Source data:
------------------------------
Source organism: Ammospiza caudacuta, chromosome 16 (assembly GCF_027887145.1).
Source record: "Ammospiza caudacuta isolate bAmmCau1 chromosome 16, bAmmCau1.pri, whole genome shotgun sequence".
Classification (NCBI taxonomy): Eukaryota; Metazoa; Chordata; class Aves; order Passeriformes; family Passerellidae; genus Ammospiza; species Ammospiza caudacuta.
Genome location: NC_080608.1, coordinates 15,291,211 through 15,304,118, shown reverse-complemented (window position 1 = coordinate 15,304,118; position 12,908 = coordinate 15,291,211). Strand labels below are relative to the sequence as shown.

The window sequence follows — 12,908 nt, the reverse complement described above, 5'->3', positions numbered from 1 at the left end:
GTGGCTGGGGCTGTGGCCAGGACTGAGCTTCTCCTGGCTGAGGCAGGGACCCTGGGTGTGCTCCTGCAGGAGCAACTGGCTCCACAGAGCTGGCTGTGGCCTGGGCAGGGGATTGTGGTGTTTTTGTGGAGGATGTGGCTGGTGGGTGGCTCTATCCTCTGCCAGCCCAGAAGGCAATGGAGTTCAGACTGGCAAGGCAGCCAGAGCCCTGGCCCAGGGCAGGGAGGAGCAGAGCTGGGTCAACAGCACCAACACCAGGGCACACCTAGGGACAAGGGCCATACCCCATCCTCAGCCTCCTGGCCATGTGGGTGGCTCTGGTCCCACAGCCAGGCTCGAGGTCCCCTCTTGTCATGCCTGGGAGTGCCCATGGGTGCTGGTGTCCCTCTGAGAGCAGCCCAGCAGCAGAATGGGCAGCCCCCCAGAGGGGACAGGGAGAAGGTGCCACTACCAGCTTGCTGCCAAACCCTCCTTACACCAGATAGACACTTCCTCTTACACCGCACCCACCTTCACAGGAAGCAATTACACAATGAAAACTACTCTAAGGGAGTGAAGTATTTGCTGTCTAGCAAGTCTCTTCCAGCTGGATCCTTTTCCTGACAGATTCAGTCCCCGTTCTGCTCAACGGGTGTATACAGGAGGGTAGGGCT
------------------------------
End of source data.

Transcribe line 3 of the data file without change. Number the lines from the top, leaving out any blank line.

Classification (NCBI taxonomy): Eukaryota; Metazoa; Chordata; class Aves; order Passeriformes; family Passerellidae; genus Ammospiza; species Ammospiza caudacuta.